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Vanilla or chocolate: doing the maths on fund fees

A higher carried interest ensures a better alignment between a GP and its LPs even if LPs end up paying more in fees.

At the beginning of the month we wrote in a commentary –Vanilla or chocolate? How do you like your fund terms? –that it still pays for GPs to give LPs options on terms as funds like Bain Capital Fund XII, which recently closed on $9.4 billion, have done.

The Bain fund, like its predecessor, offers two options for fees, with Class A shares having a 1.5 percent management fee and 20 percent carried interest and Class B Shares having a lower 0.75 percent management fee but a higher 30 percent carried interest.

While offering flexibility helps attracting a wider net of investors, we were curious to calculate at what point option A, assuming the above fee structure of Class A shares, is more attractive for LPs than option B, which assumes the fee structure of Class B shares, and at what point does it cease to be the case.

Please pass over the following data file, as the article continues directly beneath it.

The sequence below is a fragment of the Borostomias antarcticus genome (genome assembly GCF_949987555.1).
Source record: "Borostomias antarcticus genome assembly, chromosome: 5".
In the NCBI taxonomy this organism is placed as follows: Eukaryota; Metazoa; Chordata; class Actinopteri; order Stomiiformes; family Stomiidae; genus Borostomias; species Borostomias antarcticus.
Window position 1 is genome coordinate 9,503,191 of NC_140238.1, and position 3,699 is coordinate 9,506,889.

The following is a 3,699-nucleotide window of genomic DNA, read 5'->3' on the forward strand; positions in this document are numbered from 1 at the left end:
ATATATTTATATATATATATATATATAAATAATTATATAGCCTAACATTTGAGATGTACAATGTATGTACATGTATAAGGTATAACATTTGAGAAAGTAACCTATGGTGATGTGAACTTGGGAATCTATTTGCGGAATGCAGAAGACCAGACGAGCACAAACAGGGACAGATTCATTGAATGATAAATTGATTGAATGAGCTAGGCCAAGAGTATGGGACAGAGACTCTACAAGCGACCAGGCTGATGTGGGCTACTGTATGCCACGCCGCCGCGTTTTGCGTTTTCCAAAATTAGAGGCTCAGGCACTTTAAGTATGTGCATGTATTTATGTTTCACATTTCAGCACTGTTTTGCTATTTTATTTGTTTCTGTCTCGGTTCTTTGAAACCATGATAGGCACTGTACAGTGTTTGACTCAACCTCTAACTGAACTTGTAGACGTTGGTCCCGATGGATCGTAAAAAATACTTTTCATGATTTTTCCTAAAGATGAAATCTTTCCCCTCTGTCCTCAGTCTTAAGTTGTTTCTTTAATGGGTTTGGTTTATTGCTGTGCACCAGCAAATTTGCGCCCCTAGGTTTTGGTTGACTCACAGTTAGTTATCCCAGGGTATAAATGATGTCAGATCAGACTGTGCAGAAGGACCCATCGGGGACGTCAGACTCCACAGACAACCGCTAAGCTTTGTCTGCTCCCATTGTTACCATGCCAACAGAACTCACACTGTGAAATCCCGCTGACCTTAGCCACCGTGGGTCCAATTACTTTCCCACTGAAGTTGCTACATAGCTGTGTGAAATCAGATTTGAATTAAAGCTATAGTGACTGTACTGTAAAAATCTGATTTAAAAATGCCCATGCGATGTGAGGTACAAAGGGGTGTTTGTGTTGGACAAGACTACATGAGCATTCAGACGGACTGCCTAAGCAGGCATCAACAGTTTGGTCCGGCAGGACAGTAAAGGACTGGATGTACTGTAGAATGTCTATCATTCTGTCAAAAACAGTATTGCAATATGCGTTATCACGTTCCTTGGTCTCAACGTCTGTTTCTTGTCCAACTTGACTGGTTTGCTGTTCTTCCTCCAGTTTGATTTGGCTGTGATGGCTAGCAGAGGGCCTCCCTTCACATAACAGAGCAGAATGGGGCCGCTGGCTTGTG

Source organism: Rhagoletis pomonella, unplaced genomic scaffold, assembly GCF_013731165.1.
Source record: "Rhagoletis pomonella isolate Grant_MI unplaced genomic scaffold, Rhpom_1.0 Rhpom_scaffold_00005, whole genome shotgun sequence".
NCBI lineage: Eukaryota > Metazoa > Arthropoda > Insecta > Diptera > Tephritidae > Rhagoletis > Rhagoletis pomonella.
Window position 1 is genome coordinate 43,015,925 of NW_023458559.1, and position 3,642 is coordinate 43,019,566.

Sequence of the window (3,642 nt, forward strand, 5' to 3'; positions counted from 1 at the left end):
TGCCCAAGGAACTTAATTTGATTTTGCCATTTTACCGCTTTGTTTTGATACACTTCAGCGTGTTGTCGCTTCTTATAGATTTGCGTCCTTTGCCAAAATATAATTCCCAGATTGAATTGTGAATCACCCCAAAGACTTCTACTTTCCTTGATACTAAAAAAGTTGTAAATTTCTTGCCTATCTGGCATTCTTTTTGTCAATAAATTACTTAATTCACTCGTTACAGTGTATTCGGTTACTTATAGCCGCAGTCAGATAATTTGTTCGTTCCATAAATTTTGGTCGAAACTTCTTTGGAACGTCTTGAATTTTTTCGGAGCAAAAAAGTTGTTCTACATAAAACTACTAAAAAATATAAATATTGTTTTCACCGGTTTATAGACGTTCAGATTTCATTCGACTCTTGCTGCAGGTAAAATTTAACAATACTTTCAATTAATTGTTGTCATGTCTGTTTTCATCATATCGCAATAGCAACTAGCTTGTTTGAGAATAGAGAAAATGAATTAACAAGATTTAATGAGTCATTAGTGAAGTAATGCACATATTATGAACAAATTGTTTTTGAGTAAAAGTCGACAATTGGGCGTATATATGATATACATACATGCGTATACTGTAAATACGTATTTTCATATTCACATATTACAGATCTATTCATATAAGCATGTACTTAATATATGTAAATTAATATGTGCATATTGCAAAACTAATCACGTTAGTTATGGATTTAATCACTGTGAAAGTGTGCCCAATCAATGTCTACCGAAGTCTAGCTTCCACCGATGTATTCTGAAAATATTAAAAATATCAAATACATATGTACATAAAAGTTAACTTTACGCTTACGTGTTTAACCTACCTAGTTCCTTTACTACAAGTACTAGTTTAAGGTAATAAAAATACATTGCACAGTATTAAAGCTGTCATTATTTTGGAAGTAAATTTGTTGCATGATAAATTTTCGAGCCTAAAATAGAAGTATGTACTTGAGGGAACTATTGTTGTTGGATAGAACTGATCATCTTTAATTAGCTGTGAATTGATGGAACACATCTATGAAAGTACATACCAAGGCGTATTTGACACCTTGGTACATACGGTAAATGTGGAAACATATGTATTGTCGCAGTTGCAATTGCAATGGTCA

With the help of an anonymous analyst at a large private equity firm, who assumed an 8 percent hurdle rate and a 50 percent catch up rate, we found that LPs would pay lower fees under option A – but only up to a certain point.

As the chart below shows, in the early days of our hypothetical fund, investors pay no carry and the management fee is higher under option A. That remains the case until the fund hits a 15.8 percent return, at which point, Class B investors pay more in fees as the carry kicks in.

As we mentioned last week in our commentary, option B provides greater alignment between GPs and LPs and creates a stronger incentive for GP to perform.

“If it were my money I would always take the lower management fee,” one fund formation lawyer said. “The higher management fee is a fixed cost regardless of performance. All returns should come from the carry, and the management fee shouldn’t be a profit center on its own. But it has to be the right preferred return.”